Our cultural beliefs influence how we view the natural environment as well as our understanding and attitudes towards animals and plants. These views and perceptions impact our relationship with the natural world.
Some people see nature as wild and chaotic while others view nature as orderly, acting according to natural “laws”. There are those who perceive nature as an economic resource to be exploited for profit or for human enjoyment, yet there are also many who strongly believe that nature should be left untouched to flourish in its natural state.
This issue of BiblioAsia looks at how human activities over the past 200 years have affected and transformed our physical environment, and how we are still living with the consequences today. This special edition accompanies an exciting new exhibition launched by the National Library – “Human x Nature” – at the Gallery on Level 10 of the National Library Building on Victoria Street. Do visit the exhibition, which will run until September this year.
Georgina Wong, one of the curators of the show, opens this issue by exploring the relationship between European naturalists and the local community as plants and animals new to the West were uncovered. Not unexpectedly, indigenous input was often played down, dismissed, or exoticised. Farish Noor examines this phenomenon by taking a hard look at Walter Skeat’s book Malay Magic.
Faris Joraimi sees a similar impulse at work as he examines the beautiful paintings of Malayan fruits in the Dumbarton Oaks collection, which relied on anonymous Chinese artists and Malay informants.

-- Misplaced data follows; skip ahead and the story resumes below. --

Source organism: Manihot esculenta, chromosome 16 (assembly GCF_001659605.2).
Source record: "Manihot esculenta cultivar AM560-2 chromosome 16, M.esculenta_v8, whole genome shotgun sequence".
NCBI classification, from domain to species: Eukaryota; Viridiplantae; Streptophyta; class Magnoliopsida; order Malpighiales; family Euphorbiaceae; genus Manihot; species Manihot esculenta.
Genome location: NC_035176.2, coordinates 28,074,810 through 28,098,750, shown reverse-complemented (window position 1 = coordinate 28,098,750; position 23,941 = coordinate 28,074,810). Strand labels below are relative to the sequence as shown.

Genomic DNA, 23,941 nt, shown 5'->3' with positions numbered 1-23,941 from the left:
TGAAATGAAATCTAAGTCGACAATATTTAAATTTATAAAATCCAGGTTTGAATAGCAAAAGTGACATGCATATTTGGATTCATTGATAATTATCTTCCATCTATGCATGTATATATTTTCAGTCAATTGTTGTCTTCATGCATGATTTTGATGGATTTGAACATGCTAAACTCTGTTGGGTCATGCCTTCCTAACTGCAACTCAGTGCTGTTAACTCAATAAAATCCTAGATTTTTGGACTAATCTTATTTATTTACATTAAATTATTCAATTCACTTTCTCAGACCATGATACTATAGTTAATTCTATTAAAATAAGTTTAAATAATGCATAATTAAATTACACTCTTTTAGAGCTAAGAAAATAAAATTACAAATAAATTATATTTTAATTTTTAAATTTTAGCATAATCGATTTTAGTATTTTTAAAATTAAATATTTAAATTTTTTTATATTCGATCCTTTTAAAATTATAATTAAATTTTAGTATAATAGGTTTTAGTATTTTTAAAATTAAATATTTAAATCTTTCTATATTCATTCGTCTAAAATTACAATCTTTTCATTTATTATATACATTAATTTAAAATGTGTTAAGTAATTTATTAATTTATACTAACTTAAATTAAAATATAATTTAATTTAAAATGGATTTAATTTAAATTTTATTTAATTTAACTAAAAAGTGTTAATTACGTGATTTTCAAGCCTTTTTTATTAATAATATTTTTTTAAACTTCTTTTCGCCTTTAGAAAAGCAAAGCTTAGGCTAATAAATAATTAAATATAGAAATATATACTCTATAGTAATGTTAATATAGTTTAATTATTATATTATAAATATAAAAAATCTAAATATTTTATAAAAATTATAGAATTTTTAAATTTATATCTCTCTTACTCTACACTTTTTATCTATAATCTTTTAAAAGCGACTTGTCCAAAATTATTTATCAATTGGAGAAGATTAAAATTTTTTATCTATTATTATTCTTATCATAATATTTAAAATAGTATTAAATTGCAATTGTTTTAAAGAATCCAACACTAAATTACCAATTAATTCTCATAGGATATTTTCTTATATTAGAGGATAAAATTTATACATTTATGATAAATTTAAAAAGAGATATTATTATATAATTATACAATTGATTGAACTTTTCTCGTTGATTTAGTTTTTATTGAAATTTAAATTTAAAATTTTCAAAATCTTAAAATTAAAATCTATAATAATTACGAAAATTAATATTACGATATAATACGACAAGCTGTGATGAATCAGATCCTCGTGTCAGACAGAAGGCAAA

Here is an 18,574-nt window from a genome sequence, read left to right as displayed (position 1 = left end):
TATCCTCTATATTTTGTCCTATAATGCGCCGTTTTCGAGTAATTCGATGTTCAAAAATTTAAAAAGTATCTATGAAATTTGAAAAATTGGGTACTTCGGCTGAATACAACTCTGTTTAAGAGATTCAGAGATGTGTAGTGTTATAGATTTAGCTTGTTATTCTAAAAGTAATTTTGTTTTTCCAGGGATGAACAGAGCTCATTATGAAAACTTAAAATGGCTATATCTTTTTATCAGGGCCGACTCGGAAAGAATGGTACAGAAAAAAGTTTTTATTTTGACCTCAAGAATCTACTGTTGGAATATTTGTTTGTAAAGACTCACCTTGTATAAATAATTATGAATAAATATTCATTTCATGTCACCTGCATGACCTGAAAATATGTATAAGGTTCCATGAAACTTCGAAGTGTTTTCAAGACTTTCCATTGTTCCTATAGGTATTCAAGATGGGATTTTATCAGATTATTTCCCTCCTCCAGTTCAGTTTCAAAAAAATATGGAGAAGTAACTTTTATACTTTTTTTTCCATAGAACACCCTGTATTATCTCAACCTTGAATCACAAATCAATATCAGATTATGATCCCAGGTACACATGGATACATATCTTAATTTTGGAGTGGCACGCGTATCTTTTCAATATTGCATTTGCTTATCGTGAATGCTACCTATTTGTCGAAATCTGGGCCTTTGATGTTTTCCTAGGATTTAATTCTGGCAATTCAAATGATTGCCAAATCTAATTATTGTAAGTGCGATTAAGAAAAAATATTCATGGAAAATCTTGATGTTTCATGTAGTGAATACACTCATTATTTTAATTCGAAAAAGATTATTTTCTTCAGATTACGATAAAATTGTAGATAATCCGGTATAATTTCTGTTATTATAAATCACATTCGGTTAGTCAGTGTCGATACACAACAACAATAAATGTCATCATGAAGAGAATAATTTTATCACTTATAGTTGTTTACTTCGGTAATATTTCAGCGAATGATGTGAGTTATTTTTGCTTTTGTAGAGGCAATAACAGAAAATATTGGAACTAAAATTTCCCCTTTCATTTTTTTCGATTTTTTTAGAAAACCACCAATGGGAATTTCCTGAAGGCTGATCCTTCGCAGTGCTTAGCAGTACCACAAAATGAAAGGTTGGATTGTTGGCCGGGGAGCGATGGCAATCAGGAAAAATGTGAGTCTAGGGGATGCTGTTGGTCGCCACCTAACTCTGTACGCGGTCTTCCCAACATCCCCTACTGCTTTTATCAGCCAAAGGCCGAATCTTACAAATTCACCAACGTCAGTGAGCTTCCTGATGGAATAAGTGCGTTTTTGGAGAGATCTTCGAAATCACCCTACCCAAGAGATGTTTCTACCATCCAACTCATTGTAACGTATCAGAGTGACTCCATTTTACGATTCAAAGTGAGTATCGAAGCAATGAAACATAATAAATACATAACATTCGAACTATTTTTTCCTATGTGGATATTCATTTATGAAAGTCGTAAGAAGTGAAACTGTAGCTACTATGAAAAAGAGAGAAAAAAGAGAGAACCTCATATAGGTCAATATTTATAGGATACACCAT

One exception to the rule was Ishak Ahmad, whose knowledge helped create an understanding of the economic potential of the seas around Malaya. Anthony Medrano outlines the contributions of the man who, among other things, was the father of Yusof Ishak, Singapore’s first president.
Turning our gaze landward, we look at the environmental destruction caused by humans. Timothy Pwee documents the history of plantation agriculture as Chia Jie Lin (the exhibition’s co-curator) examines the impact of deforestation caused by these plantations. Ang Seow Leng explores how attitudes towards conservation have evolved over time while Fiona Tan writes about a failed attempt to control the wildlife trade in 1930s Singapore.
For most city dwellers, the closest we have to nature is the greenery in our housing estates and the easily accessible parks and recreational areas. All this is thanks to a deliberate effort to turn Singapore into a Garden City. Lim Tin Seng tells us how that vision has evolved since the 1960s.
Also, don’t miss Michelle Heng’s essay about Singaporean poets who have tackled nature in their work and Jacqueline Lee’s piece highlighting how writers of speculative fiction envisage Singapore’s environmental future.
We hope this issue amply demonstrates that the fates of humanity and nature are ultimately intertwined.
Ms Tan Huism